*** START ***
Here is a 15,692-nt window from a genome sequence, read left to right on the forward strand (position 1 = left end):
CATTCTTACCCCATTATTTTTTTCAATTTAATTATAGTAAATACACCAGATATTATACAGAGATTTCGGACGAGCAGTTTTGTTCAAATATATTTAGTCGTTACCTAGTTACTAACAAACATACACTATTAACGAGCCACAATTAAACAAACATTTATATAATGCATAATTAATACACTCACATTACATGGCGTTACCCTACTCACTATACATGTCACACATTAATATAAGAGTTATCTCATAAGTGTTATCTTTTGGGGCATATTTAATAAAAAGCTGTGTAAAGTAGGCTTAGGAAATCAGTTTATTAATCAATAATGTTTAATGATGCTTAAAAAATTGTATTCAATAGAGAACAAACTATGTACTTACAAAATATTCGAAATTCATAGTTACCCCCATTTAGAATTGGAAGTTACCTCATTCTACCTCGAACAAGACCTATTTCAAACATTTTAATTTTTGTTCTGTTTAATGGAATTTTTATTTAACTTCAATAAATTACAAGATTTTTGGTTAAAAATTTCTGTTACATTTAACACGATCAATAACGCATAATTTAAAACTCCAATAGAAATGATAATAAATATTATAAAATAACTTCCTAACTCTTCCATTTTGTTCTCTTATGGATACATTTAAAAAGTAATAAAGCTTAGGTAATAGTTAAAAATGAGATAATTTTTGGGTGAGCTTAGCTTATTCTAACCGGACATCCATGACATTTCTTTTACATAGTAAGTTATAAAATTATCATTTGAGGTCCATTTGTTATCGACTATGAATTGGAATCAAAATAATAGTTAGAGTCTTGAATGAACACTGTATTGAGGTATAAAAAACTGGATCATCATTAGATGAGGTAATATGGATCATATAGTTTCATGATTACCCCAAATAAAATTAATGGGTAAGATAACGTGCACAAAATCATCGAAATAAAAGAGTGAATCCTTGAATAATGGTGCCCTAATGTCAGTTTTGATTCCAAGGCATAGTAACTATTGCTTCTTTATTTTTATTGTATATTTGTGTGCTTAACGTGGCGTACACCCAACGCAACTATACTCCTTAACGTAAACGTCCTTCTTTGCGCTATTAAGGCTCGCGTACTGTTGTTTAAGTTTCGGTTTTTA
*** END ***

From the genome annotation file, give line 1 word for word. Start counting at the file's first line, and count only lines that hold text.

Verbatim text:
Here is a 15,692-nt window from a genome sequence, read left to right on the forward strand (position 1 = left end):